November Compass -eNews from Baltimore Planning

View of harbor from Federal Hill with Compass Logo
The Compass is a monthly eNewsletter of the Baltimore City Department of Planning.

November, 2013

A Message from the Director…

The Inner Harbor is a success story that helped put Baltimore on the map, and made Baltimore City a global model for urban planning and development.  In 1984, the American Institute of Architects (AIA) called our inner harbor and its public promenade “one of the supreme achievements of large-scale urban design and development in U.S. history.”

Inner Harbor 2.0 is a plan for reinvesting in Baltimore’s jewel so that current and future generations of Baltimoreans can enjoy this incredible public asset, and the City and State can continue to benefit from the attraction of tourists from throughout the region, the nation and the world. 

On Wednesday, November 13th at 11 am, Mayor Stephanie Rawlings Blake will join me and representatives from our partners in this effort – the Waterfront Partnership of Baltimore, the State of Maryland, the Greater Baltimore Committee, and our consultant team from Ayers Saint Gross – to publicly release Inner Harbor 2.0. 

In addition to the plan's official release, there will be an open house at the Baltimore Visitors Center where the public can get more information about the plan.  The Visitors Center has extended their hours through 7 pm that day so anyone interested in the plan can come and take a look at some of the ideas and proposals for making the Inner Harbor greener, safer and more vibrant.

We look forward to your feedback, and another forty years of waterfront success.


Thomas J. Stosur, Director


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CIP SPOTLIGHT: Oliver Multi-Purpose Center

The Capital Improvement Plan, or CIP, is a very important role of the Planning Department, and its projects have the potential to transform communities.  Each month The Compass will highlight a project from the City’s Capital Improvement Program (CIP).  This month’s featured project is the Oliver Multi-Purpose Center.

Picture of Renovated Oliver Center

The building at 1400 East Federal Street currently houses the Mayor’s Office of Human Services, The Dawson Community Center, the Community Action Center, The Community Association and Recreation and Parks.

The renovations include extending ADA accessibility up to the Third Level (2nd Fl.) by converting an old abandoned stair well, into an elevator. In addition, the restrooms are being upgraded to meet code.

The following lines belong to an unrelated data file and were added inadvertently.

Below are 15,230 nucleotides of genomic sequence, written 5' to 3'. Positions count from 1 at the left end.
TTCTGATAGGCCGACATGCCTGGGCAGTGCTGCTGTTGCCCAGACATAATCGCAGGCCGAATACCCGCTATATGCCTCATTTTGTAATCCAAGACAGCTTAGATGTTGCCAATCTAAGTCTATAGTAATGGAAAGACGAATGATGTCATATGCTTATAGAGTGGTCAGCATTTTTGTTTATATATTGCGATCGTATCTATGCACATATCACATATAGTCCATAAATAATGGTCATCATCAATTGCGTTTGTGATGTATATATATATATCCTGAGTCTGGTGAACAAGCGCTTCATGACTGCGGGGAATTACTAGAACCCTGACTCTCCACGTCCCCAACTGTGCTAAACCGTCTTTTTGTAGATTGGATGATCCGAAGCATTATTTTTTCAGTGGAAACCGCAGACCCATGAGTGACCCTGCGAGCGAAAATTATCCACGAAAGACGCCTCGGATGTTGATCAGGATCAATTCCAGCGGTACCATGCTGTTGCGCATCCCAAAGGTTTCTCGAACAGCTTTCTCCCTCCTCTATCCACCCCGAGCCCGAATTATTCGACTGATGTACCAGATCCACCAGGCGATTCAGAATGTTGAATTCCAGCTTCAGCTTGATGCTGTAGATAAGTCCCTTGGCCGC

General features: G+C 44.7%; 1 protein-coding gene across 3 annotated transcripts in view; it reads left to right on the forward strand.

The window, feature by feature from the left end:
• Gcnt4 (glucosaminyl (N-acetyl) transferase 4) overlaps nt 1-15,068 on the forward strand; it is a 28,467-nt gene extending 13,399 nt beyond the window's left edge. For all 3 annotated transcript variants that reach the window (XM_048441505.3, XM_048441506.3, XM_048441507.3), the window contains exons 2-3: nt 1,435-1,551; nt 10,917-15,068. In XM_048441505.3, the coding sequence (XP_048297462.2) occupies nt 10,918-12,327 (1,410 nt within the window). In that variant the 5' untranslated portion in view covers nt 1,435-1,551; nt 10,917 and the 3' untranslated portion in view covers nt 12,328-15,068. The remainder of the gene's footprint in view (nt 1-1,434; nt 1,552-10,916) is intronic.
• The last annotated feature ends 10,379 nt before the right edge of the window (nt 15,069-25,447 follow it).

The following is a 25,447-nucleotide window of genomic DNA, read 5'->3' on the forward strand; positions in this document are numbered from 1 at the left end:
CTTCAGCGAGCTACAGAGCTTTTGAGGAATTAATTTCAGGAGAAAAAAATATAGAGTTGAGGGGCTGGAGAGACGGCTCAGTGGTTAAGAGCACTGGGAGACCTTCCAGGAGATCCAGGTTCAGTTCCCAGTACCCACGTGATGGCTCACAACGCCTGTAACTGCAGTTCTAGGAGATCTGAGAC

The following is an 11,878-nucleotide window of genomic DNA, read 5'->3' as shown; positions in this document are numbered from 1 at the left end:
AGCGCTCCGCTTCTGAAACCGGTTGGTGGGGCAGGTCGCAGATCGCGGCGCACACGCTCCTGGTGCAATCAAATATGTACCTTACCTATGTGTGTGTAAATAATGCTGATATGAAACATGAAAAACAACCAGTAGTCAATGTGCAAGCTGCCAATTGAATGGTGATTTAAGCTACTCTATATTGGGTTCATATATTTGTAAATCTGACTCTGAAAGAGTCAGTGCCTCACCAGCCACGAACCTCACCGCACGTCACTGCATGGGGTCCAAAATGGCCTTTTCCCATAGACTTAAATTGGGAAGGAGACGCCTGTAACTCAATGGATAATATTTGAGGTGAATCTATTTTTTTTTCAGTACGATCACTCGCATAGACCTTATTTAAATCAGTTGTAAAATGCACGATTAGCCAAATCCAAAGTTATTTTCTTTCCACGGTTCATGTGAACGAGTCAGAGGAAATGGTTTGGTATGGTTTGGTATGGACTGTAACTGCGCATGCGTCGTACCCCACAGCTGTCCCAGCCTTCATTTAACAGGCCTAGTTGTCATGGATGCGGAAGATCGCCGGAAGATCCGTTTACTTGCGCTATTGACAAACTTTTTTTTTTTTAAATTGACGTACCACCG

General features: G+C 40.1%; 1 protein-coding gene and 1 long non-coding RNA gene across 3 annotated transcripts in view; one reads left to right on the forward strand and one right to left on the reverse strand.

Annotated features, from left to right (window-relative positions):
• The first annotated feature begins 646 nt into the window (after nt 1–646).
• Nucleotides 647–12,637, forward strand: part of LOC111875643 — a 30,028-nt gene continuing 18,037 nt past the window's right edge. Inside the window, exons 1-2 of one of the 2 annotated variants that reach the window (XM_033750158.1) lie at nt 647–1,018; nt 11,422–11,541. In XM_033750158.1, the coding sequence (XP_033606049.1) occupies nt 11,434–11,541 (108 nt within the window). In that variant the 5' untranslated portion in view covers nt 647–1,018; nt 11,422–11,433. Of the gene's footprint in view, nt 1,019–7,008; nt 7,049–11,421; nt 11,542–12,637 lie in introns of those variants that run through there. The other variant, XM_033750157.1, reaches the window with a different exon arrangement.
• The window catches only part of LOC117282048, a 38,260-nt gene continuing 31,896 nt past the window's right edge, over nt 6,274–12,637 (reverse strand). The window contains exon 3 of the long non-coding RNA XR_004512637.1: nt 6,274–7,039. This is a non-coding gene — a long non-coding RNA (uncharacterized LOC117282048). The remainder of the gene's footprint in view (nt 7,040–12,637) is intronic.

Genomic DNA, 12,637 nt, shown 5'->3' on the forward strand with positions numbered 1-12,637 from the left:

Closeup of Oliver Center Side Door

On the Second Floor the doors and frames will be replaced with fire rated doors and finished to improve fire ratings. These safety improvements will bring the building up to code, and create a safer environment for all who use the center.

Total Construction Cost:          $ 277,000.00

CIP 101:

The Baltimore City Charter requires that the Planning Commission annually prepare a six-year Capital Improvement Program (CIP).  The first year of each six-year program becomes the capital budget for the upcoming fiscal year and is the basis for the capital component of the Ordinance of Estimates, which is adopted by City Council. 

Baltimore City CIP: What are Federal Funds?

The City receives a variety of loans and grants from the federal government.  Larger federal loan and grant programs have specific sources. 

Two of the larger Federal programs are the Community Development Block Grant program (CDBG) and Federal Economic Development Grants.  CDBG funds are used for operating and capital programs and projects and awards Community Development Block Grants to community partners. 

The Federal Economic Development Administration provides funding for operating and capital, economic planning, technical assistance, marketing and feasibility studies. 


Inner Harbor 2.0: 

DRAFT Inner Harbor Master Plan to be Released This Week

Inner Harbor 2.0’s vision is to create and re-create quality open spaces, parks, playgrounds, interactive water features and artwork that will spark the imagination and respond to our changing values and needs.  The plan also proposes to add landscaping and shade areas, plus new opportunities for enjoying the area by bike and over the water. 

Photo of people enjoying the Inner Harbor

Principles Guiding the Plan:

  • Be authentic to Baltimore and Maryland,
  • Respect the history of and pride for the Inner Harbor,